Whenever I broil something (like a piece of fish) in the oven, using either a 1/4 sheet pan or a 9 X 13 pan for example, any fats wind up burning onto the pan and I can't get the pan clean. It's almost like the pan which starts out nonstick winds up nonstick AND seasoned.

Is there a way to keep the pans from getting the fats burned on, even in the short time in the broiler, or is there a type of pan that resists the "seasoning" that goes on, so it's easier to get them clean?

As it stands now, we have a couple of pans that are safe to use in the broiler because they're already ruined. It would be nice to think there was a way to use whatever pan and not worry about it.

2 Answers 2


General advice, any time you're cooking something that is going to become one with the pan under high heat, cover the pan with foil before you put the stuff on it.

As another possibility you can buy a stoneware baking sheet. They season more like cast iron, so burned on fat is fine. Or you could just use cast iron...It's pretty much impossible to get something permanently stuck to cast iron, unless you were using it as a crucible to melt silver or something...

  • Ah, nice suggestions for pans that take seasoning. I'm going to withhold calling this the solution for a bit to see what I hear, but this seems solid. One concern I have is that the stoneware and cast iron seem a little heavy for a quick cook process like broiling. Perhaps a carbon steel pan like a traditional crepe pan might be good, though. Thanks.
    – bikeboy389
    Nov 19, 2010 at 4:23
  • I find that dual layer pans, foil, and/or baking stones all weather the broiler without much mess. Nov 19, 2010 at 16:01
  • I found a source for carbon steel 1/4 sheet pans online, so I'm going to look at one of those. I still don't want to go as far as something really heavy because I don't want to have to preheat the sheet like you'd have to with stoneware or cast iron (otherwise you risk leaving the bottom raw while the top is nicely done).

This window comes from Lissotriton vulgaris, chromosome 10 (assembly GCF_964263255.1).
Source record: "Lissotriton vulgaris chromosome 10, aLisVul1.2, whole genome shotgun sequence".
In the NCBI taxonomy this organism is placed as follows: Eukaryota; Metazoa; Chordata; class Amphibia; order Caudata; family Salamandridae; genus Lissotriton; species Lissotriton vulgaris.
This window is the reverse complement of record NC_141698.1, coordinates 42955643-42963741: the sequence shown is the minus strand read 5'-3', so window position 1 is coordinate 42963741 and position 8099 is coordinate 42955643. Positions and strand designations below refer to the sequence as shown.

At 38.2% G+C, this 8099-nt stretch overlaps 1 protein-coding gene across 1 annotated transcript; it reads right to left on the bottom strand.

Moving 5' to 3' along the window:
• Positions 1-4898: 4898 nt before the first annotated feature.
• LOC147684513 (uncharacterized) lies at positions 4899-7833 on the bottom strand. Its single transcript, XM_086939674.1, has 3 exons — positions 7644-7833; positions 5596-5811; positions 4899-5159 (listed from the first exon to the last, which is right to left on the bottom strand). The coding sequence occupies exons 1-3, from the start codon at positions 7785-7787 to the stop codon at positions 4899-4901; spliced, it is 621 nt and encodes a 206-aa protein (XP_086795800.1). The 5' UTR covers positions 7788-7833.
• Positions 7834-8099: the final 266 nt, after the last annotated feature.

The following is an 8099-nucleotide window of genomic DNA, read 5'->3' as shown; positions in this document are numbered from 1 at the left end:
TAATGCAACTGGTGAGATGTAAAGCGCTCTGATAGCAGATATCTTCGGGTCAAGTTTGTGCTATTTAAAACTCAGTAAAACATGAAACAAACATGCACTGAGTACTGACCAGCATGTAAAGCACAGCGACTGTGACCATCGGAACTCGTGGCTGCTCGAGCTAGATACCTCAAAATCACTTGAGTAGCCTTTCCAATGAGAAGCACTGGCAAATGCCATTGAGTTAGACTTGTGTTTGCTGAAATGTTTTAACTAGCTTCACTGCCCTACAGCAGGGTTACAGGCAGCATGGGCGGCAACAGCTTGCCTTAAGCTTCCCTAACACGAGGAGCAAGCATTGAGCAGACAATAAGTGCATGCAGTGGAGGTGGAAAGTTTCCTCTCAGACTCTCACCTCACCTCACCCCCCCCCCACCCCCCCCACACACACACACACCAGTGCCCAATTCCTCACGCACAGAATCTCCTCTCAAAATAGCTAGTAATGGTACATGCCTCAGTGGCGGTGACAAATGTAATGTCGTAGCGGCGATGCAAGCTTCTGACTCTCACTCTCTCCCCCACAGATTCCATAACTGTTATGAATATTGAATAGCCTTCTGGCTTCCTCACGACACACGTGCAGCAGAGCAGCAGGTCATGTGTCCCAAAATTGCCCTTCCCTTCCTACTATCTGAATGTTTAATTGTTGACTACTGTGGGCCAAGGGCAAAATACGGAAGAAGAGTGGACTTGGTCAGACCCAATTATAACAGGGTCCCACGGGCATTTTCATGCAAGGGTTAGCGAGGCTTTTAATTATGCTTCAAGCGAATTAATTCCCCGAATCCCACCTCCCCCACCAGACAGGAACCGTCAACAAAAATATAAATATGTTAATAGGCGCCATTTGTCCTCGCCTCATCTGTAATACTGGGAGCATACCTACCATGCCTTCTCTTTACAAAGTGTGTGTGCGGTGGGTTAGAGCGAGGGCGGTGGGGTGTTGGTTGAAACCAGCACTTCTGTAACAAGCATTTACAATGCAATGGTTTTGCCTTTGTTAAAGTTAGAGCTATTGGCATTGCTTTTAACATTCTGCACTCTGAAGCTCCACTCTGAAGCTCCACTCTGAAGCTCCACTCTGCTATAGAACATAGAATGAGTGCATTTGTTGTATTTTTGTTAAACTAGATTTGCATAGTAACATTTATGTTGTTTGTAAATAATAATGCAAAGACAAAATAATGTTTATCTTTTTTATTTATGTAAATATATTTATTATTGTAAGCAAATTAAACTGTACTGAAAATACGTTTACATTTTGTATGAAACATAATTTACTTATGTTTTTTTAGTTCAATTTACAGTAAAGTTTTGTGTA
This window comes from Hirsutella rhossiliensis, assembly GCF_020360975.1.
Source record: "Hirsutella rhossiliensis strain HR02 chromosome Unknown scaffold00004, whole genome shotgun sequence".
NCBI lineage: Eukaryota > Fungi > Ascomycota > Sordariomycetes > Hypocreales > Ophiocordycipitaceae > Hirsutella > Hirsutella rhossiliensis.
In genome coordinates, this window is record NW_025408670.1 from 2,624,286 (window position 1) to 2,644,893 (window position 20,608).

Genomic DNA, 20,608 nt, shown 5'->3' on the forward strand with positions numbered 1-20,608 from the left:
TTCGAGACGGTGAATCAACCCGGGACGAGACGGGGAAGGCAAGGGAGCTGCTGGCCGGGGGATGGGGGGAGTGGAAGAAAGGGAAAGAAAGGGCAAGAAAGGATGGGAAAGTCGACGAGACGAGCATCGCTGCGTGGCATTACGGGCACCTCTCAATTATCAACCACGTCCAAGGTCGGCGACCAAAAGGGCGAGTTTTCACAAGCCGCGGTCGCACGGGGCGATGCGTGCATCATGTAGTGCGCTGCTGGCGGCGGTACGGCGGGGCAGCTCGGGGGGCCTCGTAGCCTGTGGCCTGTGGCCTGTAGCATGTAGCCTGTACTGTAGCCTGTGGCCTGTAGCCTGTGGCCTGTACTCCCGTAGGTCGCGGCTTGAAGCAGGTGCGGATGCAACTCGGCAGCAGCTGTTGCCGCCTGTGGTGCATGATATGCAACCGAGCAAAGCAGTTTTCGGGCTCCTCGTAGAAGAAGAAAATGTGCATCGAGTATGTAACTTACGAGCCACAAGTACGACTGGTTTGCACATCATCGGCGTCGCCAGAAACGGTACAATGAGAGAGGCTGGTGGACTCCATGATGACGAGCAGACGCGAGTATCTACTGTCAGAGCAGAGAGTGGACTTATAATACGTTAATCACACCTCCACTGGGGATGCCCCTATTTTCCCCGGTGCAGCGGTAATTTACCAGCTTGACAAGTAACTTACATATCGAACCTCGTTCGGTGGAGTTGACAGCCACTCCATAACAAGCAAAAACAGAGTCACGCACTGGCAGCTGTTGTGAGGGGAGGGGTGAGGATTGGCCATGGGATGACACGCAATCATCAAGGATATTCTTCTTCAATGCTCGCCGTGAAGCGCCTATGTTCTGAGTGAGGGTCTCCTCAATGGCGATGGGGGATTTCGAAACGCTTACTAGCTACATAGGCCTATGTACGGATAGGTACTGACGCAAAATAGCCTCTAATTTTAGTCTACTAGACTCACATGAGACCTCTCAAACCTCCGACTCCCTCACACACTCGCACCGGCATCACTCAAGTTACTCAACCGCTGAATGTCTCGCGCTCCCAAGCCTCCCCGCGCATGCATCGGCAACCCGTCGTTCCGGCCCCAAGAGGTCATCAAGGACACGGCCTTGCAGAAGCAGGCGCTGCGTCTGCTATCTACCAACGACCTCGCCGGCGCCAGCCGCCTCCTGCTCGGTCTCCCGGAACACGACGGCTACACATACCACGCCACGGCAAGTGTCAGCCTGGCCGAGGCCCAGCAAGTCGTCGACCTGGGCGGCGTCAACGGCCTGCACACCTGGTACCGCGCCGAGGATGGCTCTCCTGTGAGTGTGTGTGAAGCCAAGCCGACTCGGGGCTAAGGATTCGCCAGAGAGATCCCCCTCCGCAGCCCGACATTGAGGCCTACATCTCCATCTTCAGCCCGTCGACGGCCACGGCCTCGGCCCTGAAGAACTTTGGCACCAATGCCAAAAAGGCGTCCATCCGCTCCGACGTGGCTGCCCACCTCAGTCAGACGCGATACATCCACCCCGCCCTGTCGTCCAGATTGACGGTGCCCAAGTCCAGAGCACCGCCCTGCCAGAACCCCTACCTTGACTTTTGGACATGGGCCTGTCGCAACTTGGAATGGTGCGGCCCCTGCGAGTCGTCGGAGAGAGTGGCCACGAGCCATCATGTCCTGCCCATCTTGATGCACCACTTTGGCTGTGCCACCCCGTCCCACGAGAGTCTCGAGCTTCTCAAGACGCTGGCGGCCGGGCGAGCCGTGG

– bikeboy389
    Nov 19, 2010 at 21:33
  • 2
    +1 for foil. The easiest type of cleaning is the type you don't have to do.
    – Marti
    Nov 19, 2010 at 22:25
  • @bikeboy389: The stoneware pans are actually better than you'd think for heat conduction. Not nearly as bad as cast iron Nov 20, 2010 at 2:59

Most nonstick pans should not be used under a broiler. If it's getting hot enough to turn oil to a polymer, it's way too hot for the nonstick coating. A plain stainless steel pan would work much better, and is easier to clean off burnt-on fats.

Like you said, the fats "season" the pan. And the kind of pan that takes "seasoning" the best is one that is meant to take it . . . cast iron.

  • That's a good point. I don't think we have any 1/4 sheets or metal bakers that aren't some variety of nonstick, and I'm sure they're bad for broiling for that reason too.
    – bikeboy389
    Nov 19, 2010 at 21:31
  • Yeah, worse comes to worse, you can attack a stainless steel pan with oven cleaner. Can't do that with aluminum or non-stick.
    – Marti
    Nov 19, 2010 at 22:24
  • That was my first reaction too ... 'non stick? under the broiler?' I don't think any of them are rated for that sort of heat. I'd get a dedicated ' broiler pan '
    – Joe
    Nov 20, 2010 at 1:34

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